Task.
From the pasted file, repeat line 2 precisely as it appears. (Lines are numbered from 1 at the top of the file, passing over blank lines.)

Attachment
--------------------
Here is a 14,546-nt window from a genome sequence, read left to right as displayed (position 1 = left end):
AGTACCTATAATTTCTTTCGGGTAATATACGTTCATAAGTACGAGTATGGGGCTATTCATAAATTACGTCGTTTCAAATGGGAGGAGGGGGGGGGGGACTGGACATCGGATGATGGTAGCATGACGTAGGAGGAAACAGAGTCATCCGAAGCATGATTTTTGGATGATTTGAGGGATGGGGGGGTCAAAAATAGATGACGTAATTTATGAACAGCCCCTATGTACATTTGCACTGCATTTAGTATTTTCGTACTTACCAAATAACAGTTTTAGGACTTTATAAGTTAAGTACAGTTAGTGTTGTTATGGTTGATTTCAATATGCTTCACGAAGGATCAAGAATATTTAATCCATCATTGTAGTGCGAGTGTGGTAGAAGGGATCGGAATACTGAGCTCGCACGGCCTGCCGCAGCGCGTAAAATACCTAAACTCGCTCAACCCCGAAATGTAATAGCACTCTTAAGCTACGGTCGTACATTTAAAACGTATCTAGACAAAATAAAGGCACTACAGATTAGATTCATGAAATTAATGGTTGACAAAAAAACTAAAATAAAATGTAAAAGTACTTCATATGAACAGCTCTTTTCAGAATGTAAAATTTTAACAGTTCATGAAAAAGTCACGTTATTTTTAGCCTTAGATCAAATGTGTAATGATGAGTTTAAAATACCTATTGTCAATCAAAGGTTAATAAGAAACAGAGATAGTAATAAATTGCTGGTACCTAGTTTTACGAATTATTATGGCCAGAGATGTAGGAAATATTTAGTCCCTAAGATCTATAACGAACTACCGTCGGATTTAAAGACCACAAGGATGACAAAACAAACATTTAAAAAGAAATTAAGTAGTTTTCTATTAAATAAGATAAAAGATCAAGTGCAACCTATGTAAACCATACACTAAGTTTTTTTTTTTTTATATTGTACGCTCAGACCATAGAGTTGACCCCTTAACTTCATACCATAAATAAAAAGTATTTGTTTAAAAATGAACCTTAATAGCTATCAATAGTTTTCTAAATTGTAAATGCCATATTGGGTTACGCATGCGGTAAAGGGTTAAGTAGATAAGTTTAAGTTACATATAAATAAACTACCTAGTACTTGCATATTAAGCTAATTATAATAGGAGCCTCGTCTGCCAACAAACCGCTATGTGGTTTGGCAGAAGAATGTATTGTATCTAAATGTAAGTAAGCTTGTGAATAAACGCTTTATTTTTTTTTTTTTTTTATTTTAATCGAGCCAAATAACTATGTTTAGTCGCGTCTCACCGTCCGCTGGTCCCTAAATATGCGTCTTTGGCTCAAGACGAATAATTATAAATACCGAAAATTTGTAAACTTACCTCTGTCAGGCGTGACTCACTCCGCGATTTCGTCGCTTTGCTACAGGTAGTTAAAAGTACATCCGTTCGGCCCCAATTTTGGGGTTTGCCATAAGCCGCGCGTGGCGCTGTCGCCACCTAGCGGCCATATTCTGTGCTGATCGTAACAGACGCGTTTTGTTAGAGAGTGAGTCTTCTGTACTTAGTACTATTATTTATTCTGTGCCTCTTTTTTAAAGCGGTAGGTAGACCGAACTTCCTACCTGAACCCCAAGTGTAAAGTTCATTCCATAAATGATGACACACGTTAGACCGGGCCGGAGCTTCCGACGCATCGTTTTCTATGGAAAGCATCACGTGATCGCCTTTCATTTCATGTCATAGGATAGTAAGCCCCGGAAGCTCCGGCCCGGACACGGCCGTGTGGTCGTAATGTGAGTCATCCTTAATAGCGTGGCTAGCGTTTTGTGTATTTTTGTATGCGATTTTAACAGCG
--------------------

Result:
AGTACCTATAATTTCTTTCGGGTAATATACGTTCATAAGTACGAGTATGGGGCTATTCATAAATTACGTCGTTTCAAATGGGAGGAGGGGGGGGGGGACTGGACATCGGATGATGGTAGCATGACGTAGGAGGAAACAGAGTCATCCGAAGCATGATTTTTGGATGATTTGAGGGATGGGGGGGTCAAAAATAGATGACGTAATTTATGAACAGCCCCTATGTACATTTGCACTGCATTTAGTATTTTCGTACTTACCAAATAACAGTTTTAGGACTTTATAAGTTAAGTACAGTTAGTGTTGTTATGGTTGATTTCAATATGCTTCACGAAGGATCAAGAATATTTAATCCATCATTGTAGTGCGAGTGTGGTAGAAGGGATCGGAATACTGAGCTCGCACGGCCTGCCGCAGCGCGTAAAATACCTAAACTCGCTCAACCCCGAAATGTAATAGCACTCTTAAGCTACGGTCGTACATTTAAAACGTATCTAGACAAAATAAAGGCACTACAGATTAGATTCATGAAATTAATGGTTGACAAAAAAACTAAAATAAAATGTAAAAGTACTTCATATGAACAGCTCTTTTCAGAATGTAAAATTTTAACAGTTCATGAAAAAGTCACGTTATTTTTAGCCTTAGATCAAATGTGTAATGATGAGTTTAAAATACCTATTGTCAATCAAAGGTTAATAAGAAACAGAGATAGTAATAAATTGCTGGTACCTAGTTTTACGAATTATTATGGCCAGAGATGTAGGAAATATTTAGTCCCTAAGATCTATAACGAACTACCGTCGGATTTAAAGACCACAAGGATGACAAAACAAACATTTAAAAAGAAATTAAGTAGTTTTCTATTAAATAAGATAAAAGATCAAGTGCAACCTATGTAAACCATACACTAAGTTTTTTTTTTTTTATATTGTACGCTCAGACCATAGAGTTGACCCCTTAACTTCATACCATAAATAAAAAGTATTTGTTTAAAAATGAACCTTAATAGCTATCAATAGTTTTCTAAATTGTAAATGCCATATTGGGTTACGCATGCGGTAAAGGGTTAAGTAGATAAGTTTAAGTTACATATAAATAAACTACCTAGTACTTGCATATTAAGCTAATTATAATAGGAGCCTCGTCTGCCAACAAACCGCTATGTGGTTTGGCAGAAGAATGTATTGTATCTAAATGTAAGTAAGCTTGTGAATAAACGCTTTATTTTTTTTTTTTTTTTATTTTAATCGAGCCAAATAACTATGTTTAGTCGCGTCTCACCGTCCGCTGGTCCCTAAATATGCGTCTTTGGCTCAAGACGAATAATTATAAATACCGAAAATTTGTAAACTTACCTCTGTCAGGCGTGACTCACTCCGCGATTTCGTCGCTTTGCTACAGGTAGTTAAAAGTACATCCGTTCGGCCCCAATTTTGGGGTTTGCCATAAGCCGCGCGTGGCGCTGTCGCCACCTAGCGGCCATATTCTGTGCTGATCGTAACAGACGCGTTTTGTTAGAGAGTGAGTCTTCTGTACTTAGTACTATTATTTATTCTGTGCCTCTTTTTTAAAGCGGTAGGTAGACCGAACTTCCTACCTGAACCCCAAGTGTAAAGTTCATTCCATAAATGATGACACACGTTAGACCGGGCCGGAGCTTCCGACGCATCGTTTTCTATGGAAAGCATCACGTGATCGCCTTTCATTTCATGTCATAGGATAGTAAGCCCCGGAAGCTCCGGCCCGGACACGGCCGTGTGGTCGTAATGTGAGTCATCCTTAATAGCGTGGCTAGCGTTTTGTGTATTTTTGTATGCGATTTTAACAGCG